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June 25, 2011 / Natalie G.

Salted Brown Butter Crispy Treats

I have an addiction and I’m not afraid to talk about it because I know I’ll never recover: I’m addicted to this food blog. Her recipes are foolproof and over the last 2 years I would say half of the things I have baked have been from her recipes. And the photographs are amazing. The good news: she is working on a cookbook! The bad news: it doesn’t come out for another year. I actually blogged about making these rice crispy treats on my other short-lived food blog and when I recently made them again I decided they were too good and too easy not to share.

Butter is amazing – Julia Child was a fan and so am I. This recipe employs a nice little technique that gives these rice crispy treats something the original doesn’t have, elevated flavor. Now I’m not saying they are something you would find in a high-class restaurant but they should be and someday if I open a restaurant (or more likely a bakery) they’ll be on the menu. Brown butter is a French technique known as beurre noisette and is the process of browning the milk solids and salt in butter while cooking off all of the water present. The resulting butter has a much nuttier flavor than melted butter and is a delicious addition to some baked good recipes. I imagine it would also be good with vegetables or in a sauce for fish – although I try not to slather my vegetables in butter to maintain some of the nutritional value.

This recipe also comes with a bit of warning: if you let the butter brown without watching it closely it will burn – I actually burnt butter for the first time after making this recipe numerous times because I got impatient and turned the heat up too much. Here is my advice: melt the butter until it begins to foam over medium to medium high heat but watch it very closely. Once it is all melted and it starts to foam, reduce the heat to medium low and stir constantly. It helps to have a kitchen with good light at this point because as soon as you start to see small brown particles forming on the bottom of the pan wait five to ten seconds and remove it from the heat. Continue to stir and the residual heat stored in the bottom of the pan will continue to cook the butter. The butter should smell nutty and be a light brown color – if it smells burnt or tastes bitter at all you have over browned it and will have to start again… which is sad and a waste of a perfectly good stick of butter. When in doubt use low heat and pull it off before you think it is ready – it is better for the butter to not be browned enough than for it to be burnt and unusable.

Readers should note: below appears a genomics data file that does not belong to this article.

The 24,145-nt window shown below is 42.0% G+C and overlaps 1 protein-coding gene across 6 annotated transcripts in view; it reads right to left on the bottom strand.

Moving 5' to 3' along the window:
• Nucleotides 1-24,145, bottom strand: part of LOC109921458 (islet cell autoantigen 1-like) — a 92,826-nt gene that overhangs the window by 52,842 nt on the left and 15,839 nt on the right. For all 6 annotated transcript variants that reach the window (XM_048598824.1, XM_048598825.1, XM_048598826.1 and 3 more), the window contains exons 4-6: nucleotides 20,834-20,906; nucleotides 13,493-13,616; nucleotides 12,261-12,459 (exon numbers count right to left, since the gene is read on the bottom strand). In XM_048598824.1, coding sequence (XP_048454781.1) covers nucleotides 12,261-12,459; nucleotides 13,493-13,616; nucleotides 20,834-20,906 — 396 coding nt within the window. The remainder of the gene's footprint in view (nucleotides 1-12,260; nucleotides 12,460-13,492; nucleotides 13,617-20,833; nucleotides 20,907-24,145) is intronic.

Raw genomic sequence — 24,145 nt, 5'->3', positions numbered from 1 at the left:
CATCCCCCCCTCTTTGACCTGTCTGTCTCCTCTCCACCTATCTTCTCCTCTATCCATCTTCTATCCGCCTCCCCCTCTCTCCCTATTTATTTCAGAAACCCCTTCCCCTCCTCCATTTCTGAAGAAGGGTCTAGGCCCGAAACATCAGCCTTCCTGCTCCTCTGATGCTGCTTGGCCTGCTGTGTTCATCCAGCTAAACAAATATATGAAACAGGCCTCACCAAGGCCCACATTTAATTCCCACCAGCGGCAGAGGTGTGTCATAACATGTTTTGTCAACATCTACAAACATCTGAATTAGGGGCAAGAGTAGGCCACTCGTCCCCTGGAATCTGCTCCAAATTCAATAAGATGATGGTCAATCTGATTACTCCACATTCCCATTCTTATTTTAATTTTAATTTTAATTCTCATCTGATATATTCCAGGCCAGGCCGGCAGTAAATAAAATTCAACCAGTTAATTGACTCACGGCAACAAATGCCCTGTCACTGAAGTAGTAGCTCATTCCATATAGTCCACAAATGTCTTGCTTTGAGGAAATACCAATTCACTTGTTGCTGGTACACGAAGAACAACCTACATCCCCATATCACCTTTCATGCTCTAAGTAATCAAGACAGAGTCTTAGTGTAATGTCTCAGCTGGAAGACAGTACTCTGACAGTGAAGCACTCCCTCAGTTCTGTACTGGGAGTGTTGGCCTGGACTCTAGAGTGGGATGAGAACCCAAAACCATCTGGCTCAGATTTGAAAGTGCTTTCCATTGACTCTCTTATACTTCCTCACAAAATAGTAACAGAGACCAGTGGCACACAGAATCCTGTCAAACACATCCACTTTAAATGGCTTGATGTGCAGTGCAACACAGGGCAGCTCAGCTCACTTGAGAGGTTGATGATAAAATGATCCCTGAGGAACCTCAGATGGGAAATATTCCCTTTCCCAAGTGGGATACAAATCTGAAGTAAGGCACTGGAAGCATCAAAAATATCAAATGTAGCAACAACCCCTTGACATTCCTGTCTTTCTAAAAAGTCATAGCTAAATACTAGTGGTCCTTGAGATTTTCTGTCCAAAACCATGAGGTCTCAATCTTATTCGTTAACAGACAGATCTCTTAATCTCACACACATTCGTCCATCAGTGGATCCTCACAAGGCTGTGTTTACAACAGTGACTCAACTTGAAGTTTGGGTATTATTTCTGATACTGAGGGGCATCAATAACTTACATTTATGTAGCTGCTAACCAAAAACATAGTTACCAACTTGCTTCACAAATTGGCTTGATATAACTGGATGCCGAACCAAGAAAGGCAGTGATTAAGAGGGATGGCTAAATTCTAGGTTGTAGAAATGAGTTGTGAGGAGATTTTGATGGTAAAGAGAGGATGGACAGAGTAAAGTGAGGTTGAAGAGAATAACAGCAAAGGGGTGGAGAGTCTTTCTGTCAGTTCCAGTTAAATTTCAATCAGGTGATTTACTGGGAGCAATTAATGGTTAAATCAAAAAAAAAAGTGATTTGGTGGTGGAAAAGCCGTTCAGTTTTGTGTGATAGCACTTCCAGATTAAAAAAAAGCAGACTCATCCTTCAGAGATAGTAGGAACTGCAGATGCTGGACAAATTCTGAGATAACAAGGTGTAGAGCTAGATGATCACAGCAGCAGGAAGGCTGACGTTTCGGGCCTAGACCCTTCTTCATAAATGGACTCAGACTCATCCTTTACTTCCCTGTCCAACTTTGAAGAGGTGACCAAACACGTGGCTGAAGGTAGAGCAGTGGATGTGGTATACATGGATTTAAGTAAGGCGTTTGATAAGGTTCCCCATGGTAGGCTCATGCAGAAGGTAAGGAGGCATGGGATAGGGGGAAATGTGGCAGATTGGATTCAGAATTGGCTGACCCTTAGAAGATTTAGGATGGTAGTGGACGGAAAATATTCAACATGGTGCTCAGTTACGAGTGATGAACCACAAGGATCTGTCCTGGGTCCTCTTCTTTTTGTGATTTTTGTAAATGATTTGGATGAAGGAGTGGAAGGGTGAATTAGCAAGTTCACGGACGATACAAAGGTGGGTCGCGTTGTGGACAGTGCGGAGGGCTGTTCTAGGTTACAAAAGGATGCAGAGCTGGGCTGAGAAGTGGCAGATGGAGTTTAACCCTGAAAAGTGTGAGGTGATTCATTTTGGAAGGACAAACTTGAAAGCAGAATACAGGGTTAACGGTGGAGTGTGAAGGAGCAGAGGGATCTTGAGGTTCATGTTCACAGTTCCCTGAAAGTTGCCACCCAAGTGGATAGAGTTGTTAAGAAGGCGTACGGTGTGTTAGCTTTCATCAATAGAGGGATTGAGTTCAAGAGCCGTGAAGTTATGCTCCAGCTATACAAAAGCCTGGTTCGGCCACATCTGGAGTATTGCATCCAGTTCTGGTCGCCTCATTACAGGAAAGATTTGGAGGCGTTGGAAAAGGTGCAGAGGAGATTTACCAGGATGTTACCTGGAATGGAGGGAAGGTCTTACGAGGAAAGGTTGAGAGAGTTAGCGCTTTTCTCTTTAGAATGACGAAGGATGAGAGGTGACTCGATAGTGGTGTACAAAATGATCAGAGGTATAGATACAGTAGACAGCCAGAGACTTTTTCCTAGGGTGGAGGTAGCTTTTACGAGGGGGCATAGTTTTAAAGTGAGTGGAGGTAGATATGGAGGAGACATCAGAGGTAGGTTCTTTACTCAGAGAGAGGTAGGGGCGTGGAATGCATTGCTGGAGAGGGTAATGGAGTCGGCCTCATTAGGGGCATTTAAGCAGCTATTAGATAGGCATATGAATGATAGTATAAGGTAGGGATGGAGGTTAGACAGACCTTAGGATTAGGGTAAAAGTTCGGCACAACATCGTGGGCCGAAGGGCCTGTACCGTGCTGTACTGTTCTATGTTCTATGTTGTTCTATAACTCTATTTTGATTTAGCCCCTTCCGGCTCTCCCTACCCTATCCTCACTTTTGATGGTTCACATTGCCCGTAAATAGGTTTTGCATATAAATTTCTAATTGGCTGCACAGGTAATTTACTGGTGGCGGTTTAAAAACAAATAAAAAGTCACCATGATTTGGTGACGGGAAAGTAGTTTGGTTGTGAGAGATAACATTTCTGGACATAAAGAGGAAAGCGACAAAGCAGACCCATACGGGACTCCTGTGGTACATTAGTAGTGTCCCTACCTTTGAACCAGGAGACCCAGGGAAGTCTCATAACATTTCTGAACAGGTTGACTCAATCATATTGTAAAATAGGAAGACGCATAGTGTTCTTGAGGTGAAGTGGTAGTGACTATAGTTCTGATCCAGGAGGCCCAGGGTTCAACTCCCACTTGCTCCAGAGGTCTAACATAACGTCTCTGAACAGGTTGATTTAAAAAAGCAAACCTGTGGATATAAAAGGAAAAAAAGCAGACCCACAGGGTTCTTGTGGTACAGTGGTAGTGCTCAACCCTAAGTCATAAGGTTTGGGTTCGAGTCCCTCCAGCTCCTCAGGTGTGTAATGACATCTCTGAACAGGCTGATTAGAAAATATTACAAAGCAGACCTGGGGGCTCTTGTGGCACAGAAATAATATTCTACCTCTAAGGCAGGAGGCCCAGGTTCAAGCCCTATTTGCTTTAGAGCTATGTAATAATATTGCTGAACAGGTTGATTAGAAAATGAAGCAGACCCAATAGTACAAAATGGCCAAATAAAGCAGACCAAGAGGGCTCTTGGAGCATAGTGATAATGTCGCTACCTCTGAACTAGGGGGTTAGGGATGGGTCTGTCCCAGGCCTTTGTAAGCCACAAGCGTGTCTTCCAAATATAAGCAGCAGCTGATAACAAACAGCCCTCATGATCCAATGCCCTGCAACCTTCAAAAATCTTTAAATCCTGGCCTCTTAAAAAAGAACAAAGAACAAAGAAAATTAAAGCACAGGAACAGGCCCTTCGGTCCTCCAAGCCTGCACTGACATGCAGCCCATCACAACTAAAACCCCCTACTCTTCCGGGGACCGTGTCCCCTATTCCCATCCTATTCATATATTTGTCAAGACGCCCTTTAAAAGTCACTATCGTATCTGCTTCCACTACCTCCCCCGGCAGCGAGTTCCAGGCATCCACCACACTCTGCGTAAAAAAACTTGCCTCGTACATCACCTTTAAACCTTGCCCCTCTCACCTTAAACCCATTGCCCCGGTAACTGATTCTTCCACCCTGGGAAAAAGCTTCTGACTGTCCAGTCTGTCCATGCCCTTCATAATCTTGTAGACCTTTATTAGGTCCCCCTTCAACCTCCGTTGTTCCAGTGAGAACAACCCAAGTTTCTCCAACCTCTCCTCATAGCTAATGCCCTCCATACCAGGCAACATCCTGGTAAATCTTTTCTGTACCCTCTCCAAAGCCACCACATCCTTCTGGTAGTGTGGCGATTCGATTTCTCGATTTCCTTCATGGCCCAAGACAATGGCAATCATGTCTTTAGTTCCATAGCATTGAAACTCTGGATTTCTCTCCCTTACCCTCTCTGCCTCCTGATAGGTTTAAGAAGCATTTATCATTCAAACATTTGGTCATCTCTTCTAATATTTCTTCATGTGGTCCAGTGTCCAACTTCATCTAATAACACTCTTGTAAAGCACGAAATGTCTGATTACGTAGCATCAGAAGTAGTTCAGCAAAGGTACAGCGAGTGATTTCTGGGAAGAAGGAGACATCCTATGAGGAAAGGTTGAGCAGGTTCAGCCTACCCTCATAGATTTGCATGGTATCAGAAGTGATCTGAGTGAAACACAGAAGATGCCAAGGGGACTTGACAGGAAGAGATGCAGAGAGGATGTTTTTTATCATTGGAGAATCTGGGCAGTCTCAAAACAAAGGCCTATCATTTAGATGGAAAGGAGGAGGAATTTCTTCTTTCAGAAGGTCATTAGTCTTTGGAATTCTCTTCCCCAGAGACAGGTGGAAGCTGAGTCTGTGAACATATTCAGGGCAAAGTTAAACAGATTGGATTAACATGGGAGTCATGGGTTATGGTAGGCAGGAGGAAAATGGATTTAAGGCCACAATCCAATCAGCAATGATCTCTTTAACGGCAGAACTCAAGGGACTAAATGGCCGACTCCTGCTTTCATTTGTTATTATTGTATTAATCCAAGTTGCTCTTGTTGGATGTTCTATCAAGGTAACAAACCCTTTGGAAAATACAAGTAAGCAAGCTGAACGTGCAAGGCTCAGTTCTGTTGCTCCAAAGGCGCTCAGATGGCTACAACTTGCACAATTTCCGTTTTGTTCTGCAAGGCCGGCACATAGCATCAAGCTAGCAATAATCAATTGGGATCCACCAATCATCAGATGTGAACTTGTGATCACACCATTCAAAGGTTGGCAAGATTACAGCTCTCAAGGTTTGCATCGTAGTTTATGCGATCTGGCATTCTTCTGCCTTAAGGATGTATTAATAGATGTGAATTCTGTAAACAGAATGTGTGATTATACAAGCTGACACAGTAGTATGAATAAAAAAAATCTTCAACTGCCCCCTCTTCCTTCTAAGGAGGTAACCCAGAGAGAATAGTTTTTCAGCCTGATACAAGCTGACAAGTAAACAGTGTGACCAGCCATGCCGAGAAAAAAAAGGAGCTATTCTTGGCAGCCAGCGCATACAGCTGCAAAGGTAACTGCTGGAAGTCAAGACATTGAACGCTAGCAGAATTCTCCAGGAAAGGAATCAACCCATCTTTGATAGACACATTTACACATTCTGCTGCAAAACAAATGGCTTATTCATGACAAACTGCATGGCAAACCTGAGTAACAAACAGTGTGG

As for the salt in this recipe do not use regular table salt – it is very important to use sea salt in this recipe and I would argue in all of your cooking. But that is a whole different discussion for another post – and my friends will tell you, I’m really into salt. Trust me here – just go to the store and buy something that says sea salt – not rock salt, or kosher salt. A sel gris works nicely and I most recently made this with maldon salt. Yes. I’m a nerd who is really into salt.

Also: I’m headed off to Costa Rica for ten days with my family starting tomorrow. I’m going to try to write a post to publish while I’m gone but let’s be honest – I’m not packed yet and my cousins are coming over for dinner later and the house is still a mess… so we’ll see.

Salted Brown Butter Crispy Treats
From: Smitten Kitchen

1 stick unsalted butter
1 10 ounce bag of marshmallows
1/4 – 1/2 teaspoon coarse sea salt
6 cups (192 g) crisp rice cereal

Butter an 8 x 8 glass baking dish with 2 inch sides. Set aside.

Melt the butter in a large pot over medium heat until it is melted and begins to foam. Stir frequently. Reduce the heat to medium low and stir constantly until brown particles begin to form on the bottom of the pan. Remove the pan from the heat and continue to stir for about 30 seconds – keeping the butter moving as it will still be cooking and is at risk of burning. From the time it begins to take on color to the time it will burn is less than a minute so watch it carefully!